Die Geträumten, 2016, Ruth Beckermann

Ruth Beckermann
The Complete Works

December 12, 2016 to January 5, 2017

Ruth Beckermann, born in Vienna in 1952, has been creating essay films and documentaries for 40 years and is well known internationally as one of Austria's most courageous and spirited filmmakers. Her politics of the image manifests itself in a wide array of cinematic forms: from "classical" documentary approaches through personal essays that traverse time and space like magical carpets to artistic leaps into fiction.

An examination of history combined with a close observation of present circumstances is at the core of Beckermann's work. Time and time again, she makes the viewer aware of how one flares up in the other – as, for instance, in her treatment of Austria, Jewry and questions of personal and collective identity (or their disruption). However, the formal agility of the films is never an end in itself. In her writing on Chantal Akerman, one of the artists she has a strong affinity with, the principles of Beckerman's own work are disclosed: "She never resorts to experimental gimmickry. Her films reveal an author who feels the need to express the time she lives in."

Her time as filmmaker goes back to the Vienna of 1976, when, as a member of an independent video collective, she took part in the highly symbolic struggle for the autonomous cultural centre Arena: Arena besetzt (Arena Squatted) is the document of a utopia and its end, but it is also an attempt to make the cinematic politically useful. However, like her biography, which includes studies in Paris and New York and work as a journalist in Switzerland, Beckermann's interests are by no means localized. Die papierene Brücke (Paper Bridge, 1987), a cinematic quest for traces of Jewish life in the territory of the former Austro-Hungarian Monarchy, already expands the geographical space of her cinema (even if the Waldheim election campaign in Vienna suddenly bursts in at the end of the film); her road movie American Passages is set in Harlem on November 4, 2008 – the day Barack Obama became the first black president of the United States, which she experienced at close range.

At the same time, Beckermann's films bridge gaps across time: from the fate of her father, born in Chernivtsi (Paper Bridge), and intense conversations with communist Franz West about interwar Vienna (Wien Retour / Return to Vienna) to the present directly at her doorstep, the Marc Aurel Street in what used to be Vienna's Jewish textile district, in homemad(e). From the traces empress Elisabeth left in Egypt (Ein flüchtiger Zug nach dem Orient / A Fleeting Passage to the Orient) to the exhibition "Crimes of the Wehrmacht" and the reactions it caused in visitors, the majority of whom were former Wehrmacht soldiers (Jenseits des Krieges / East of War).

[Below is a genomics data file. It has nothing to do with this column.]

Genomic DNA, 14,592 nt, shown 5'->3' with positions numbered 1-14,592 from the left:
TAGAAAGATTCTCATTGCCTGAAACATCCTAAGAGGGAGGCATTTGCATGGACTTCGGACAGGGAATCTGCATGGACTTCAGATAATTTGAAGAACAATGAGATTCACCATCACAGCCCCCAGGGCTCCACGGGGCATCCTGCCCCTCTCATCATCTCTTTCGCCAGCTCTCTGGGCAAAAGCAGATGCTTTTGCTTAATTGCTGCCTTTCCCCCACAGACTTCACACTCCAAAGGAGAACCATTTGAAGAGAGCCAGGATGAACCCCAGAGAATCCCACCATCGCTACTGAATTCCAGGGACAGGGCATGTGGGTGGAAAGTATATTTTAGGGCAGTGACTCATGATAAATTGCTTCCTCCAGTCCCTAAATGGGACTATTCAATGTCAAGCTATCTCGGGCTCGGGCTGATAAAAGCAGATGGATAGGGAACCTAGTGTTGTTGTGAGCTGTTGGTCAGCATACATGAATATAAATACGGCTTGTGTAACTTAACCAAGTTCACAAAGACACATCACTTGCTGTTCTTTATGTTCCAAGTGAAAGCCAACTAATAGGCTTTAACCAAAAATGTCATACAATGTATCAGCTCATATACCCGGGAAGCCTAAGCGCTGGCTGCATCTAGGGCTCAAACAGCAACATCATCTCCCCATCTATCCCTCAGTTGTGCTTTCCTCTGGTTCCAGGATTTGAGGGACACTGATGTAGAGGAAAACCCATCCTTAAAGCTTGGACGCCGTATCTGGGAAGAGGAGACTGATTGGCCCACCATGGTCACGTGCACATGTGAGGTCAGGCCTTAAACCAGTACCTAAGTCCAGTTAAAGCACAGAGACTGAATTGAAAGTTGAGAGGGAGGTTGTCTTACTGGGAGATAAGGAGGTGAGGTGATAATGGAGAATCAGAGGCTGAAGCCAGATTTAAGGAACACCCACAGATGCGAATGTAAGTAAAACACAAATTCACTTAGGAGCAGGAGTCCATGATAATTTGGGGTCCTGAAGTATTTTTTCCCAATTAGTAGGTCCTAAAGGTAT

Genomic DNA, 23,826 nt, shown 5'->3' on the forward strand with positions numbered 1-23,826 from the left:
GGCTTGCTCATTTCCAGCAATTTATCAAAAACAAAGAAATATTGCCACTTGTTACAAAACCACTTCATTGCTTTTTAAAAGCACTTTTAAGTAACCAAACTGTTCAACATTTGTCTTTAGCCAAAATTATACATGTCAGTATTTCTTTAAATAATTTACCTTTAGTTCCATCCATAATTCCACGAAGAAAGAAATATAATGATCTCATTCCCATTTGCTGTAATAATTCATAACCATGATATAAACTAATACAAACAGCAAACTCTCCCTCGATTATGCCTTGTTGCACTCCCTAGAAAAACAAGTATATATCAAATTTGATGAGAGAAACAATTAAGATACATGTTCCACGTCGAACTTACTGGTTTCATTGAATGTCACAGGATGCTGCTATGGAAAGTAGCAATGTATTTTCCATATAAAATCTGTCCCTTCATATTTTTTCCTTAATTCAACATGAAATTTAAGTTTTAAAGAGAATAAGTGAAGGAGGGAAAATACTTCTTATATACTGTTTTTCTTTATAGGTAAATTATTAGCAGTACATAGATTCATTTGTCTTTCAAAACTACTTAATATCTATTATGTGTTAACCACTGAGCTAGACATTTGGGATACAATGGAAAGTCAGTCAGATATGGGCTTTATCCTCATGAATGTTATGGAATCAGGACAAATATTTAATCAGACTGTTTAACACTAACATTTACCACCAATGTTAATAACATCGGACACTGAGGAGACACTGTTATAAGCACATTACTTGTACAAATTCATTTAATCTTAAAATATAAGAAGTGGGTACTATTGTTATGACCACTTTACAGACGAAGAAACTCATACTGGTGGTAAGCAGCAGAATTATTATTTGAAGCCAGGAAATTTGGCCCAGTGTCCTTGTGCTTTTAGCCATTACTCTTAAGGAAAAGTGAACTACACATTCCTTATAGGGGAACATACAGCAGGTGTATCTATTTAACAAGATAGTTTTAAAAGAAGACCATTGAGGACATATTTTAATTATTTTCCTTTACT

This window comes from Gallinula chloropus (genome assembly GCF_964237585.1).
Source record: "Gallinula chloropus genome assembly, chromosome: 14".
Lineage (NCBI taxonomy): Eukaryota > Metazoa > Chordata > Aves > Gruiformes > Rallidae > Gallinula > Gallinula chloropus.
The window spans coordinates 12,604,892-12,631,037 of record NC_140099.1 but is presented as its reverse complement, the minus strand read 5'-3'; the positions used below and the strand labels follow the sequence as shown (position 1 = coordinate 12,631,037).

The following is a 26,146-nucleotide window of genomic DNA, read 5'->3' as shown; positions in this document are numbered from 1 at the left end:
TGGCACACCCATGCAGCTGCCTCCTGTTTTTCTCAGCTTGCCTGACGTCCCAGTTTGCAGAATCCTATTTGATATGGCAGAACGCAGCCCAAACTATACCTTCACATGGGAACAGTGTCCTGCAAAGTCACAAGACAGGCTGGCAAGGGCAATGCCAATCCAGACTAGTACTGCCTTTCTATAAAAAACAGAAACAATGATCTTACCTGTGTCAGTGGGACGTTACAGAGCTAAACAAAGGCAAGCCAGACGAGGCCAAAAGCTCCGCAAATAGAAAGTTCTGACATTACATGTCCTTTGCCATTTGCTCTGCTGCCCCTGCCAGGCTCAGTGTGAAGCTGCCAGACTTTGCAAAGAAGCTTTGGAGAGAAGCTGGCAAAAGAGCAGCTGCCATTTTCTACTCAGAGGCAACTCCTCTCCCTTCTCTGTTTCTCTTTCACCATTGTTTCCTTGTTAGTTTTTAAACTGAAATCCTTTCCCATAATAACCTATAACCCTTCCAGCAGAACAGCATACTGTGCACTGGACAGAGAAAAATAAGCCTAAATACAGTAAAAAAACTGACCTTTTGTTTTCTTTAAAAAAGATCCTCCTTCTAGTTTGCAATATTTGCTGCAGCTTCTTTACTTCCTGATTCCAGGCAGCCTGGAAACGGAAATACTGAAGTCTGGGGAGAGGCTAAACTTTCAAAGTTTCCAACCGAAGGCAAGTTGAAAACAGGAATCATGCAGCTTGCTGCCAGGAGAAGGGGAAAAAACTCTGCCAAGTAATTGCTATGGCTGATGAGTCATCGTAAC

With the first Austrian retrospective of Ruth Beckermann's oeuvre, the Film Museum explores the work of a director equally suspicious of both closed narrative forms and a linear view of history. As the images in her work become ever freer and bolder, they intertwine past and present, the here and "there", the filming "I" and the world. This nimbleness, reminiscent of the work of Chris Marker, is affirmed by the titles of her most recent works: Those Who Go Those Who Stay (2013), an essay concerned with voluntary and involuntary movements across the European continent; The Missing Image (2015), a controversial artistic intervention on Vienna's Albertina Square; and Die Geträumten (The Dreamed Ones, 2016) – Beckermann's first, wonderfully harmonious fiction film, in which she imagined and staged the relationship between the poet Paul Celan and the young writer Ingeborg Bachmann in 1950s Vienna.

The retrospective will include a number of audience Q&As and film introductions by Ruth Beckermann and other guests.

The opening on December 12 will also see the launch of the new publication "Ruth Beckermann", edited by Alexander Horwath and Michael Omasta. This first monography on Beckermann's work contains a collection of original essays by Christoph Ransmayr, Olga Neuwirth, Bert Rebhandl, Ina Hartwig, Georg Stefan Troller, Cristina Nord, Armin Thurnher, Christa Blümlinger, Alice Leroy, and Jean Perret as well as previously unpublished texts written by the filmmaker and an in-depth conversation.
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